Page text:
Autumn is here again. It seems as though everything in the world moves in cycles, and it can be eerie when you sense the world repeat and haunt you like the ghosts of dead butterflies. These days we pay each other through our mobile phones and I don’t remember when was the last time I went to an ATM. I wonder what kind of sound the bubbles will make when they burst again. I still don’t recognise the flowers in the garden, except that they are pale. My father speaks of doing his work without any care and that he will continue that way until he is forced to do otherwise. I need to find work soon, and yet I am floating endlessly in the swings of a garden that was dead years ago and buried in another garden, but you seem to be speaking of a newer and better world, and that flare in your eyes remains intact.
Perhaps, some years (many years) later, you will feel some sort of glee, and exclaim “I told you so.” In a certain autumn, you will sit down with me and watch the colorful butterflies roaming around a garden that has grown right there. There, where the banks had collapsed.
Economy & Other Things the War Taught Me
My alarm clock rings at 6 am IST whether there
Is a war or not. 6 missed notifications, 2 missed
Calls, and instagram frozen. I swipe across stories
And Darwish waves at me, followed by a turnip
Colored infographic that reads: “What is happening
In Palestine, and how you can help!” Darwish appears
A few more times, and takes my leave. The college
Cafeteria is loud and one can hear a couple of murmurs about
Palestine. They all come and go, and speak of Gaza,
BDS, Zionism and the various words that they know. I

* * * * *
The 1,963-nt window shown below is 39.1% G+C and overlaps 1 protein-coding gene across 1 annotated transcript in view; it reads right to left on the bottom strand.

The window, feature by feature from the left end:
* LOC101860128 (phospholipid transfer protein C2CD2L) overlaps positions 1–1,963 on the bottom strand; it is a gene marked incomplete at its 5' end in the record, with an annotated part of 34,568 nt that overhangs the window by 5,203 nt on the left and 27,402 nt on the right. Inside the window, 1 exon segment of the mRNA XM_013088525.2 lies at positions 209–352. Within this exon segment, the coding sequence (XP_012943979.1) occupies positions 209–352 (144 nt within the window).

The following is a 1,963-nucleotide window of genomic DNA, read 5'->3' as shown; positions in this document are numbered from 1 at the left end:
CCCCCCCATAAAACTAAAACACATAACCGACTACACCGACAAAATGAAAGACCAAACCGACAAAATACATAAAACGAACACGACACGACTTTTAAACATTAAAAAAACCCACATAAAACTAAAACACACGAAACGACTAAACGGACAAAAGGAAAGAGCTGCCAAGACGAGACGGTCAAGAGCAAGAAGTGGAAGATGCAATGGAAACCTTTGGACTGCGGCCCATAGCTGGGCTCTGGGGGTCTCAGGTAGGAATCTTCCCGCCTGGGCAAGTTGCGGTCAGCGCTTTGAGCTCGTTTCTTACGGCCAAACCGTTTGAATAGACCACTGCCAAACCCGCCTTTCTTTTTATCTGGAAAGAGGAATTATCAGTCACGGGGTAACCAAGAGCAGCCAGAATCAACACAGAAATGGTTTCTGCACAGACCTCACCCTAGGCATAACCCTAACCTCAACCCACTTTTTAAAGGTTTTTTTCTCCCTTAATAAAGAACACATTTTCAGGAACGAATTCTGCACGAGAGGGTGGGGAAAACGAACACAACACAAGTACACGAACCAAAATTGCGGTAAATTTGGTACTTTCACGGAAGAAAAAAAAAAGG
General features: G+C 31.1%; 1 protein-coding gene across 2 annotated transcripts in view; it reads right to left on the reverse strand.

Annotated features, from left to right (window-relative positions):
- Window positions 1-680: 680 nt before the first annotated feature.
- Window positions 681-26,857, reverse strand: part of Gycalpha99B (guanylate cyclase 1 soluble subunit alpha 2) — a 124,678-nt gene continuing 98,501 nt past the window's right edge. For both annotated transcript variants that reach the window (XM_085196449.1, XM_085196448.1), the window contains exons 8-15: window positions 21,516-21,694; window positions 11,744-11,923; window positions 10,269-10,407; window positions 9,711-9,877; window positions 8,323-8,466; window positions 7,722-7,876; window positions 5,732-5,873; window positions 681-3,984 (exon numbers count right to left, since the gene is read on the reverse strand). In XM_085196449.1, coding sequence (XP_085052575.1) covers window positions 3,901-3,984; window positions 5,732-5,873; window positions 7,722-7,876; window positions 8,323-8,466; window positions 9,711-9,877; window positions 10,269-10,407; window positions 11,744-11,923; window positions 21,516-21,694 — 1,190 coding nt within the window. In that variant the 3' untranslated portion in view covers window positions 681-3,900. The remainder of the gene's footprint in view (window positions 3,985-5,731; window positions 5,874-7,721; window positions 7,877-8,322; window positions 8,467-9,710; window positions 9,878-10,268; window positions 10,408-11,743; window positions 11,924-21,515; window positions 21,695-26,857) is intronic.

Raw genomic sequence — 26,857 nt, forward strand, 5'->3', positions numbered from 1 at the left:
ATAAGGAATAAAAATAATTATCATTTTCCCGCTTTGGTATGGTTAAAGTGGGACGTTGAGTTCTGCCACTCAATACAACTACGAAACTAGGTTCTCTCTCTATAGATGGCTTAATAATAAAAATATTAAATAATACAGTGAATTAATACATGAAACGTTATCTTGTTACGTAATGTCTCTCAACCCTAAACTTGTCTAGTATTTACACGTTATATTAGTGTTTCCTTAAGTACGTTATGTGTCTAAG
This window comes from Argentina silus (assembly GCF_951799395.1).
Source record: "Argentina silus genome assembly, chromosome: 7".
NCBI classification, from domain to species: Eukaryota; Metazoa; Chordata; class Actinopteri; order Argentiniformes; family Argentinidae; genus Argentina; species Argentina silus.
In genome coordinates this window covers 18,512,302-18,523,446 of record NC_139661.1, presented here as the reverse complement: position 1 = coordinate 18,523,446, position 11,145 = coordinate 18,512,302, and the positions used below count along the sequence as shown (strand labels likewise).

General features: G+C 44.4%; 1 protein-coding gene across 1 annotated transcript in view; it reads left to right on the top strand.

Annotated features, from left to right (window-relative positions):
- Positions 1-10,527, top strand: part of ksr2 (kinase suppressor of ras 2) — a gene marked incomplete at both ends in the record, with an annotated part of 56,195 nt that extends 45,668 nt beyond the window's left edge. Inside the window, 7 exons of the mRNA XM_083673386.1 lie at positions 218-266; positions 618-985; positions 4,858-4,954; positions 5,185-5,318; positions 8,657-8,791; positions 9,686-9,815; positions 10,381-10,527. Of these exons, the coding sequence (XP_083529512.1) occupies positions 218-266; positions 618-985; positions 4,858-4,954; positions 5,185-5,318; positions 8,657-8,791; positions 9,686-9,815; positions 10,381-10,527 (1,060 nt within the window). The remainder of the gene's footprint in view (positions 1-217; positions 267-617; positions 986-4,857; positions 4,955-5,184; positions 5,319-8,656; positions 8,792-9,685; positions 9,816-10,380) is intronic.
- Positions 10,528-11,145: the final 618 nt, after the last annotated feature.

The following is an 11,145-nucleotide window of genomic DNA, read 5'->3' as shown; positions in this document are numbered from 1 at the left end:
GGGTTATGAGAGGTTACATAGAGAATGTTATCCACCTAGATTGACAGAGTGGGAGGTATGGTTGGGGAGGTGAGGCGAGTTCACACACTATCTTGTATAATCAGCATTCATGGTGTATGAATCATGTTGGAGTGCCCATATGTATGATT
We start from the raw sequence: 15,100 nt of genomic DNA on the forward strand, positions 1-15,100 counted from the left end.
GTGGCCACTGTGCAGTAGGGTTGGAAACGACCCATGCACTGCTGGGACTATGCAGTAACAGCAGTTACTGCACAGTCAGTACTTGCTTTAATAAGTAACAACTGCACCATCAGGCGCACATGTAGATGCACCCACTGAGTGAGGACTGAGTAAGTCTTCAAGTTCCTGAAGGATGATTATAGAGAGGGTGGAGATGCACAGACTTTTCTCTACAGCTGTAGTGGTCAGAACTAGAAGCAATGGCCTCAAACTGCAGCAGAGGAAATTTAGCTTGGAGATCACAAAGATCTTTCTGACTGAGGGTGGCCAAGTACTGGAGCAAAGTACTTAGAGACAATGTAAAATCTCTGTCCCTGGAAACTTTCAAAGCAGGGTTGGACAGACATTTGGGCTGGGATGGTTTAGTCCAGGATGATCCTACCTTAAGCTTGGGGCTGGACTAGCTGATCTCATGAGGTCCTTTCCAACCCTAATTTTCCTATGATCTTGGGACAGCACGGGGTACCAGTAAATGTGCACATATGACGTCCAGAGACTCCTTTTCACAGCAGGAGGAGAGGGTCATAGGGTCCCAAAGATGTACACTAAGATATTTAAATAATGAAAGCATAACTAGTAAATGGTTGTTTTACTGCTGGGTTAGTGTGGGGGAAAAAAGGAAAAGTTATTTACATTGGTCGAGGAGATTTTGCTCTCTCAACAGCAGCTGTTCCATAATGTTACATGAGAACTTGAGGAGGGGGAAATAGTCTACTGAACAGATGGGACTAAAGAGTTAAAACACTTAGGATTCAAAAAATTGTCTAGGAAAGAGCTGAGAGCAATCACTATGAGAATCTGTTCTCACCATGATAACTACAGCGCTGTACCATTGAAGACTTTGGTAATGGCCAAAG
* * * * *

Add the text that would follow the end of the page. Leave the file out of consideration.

Rush into the library. I get my arms around all that
Can be found. Kanafani demands freedom, and so must we.
He doesn’t stop talking about the trees. And in such a
Way, I have learned about the world. To comprehend
Crisis, occupation and war. It is a bitter feeling. On
Second thought, it occurs to me that we all do the same,
In one way or another. We understand the world, having
Sworn to change it. Everything we learn about is crisis,
Or the aftermath of a crisis, or a precursor to a crisis.
Our alarm clocks ring at 6 am IST whether there
Is a war or not. We need to get out of bed
Whether there is a war or not.
Someone You Don’t Like Plays the Piano in Your Room
It’s six in the morning. No work. No need to get out of bed. You
Push the curtains to cover the entirety of your window pane and avoid
The scathing rays of the sun. No crowds of faces crowd your vision.
Nothing to be done.
A melody rings. No need to get out of bed. The tune is familiar.
No need to get out of bed. The melody goes on and on and on,
And blends with the clankings and the clinkings of your room.
A familiar step. The touch of a familiar finger touches your hand.
No need to get out of bed.
Faces gather like clouds on a rainy day. You open your eyes.
The curtains are drawn and the room is light. Someone you don’t
Like plays the piano in your room. You refuse to be impolite. The night
Stands at the door. You don’t recognise your visitor. Every moment of
Your life dances, every figment of your thought wavers with the song in
Your visitor rises and begins to walk away. The melody goes on.
The night has arrived. No need to get out of bed. You have been left
Alone in your room. Your face is old. Your curtains are old. The
Melody is now old. You walk to the balcony and look out at the
Empty road. No visitors. You must play the piano on your own.
Suryashekhar Biswas is a journalist from Bangalore. His works have appeared in NewsClick, CounterCurrents, Orinoco Tribune, Bevaru, and elsewhere.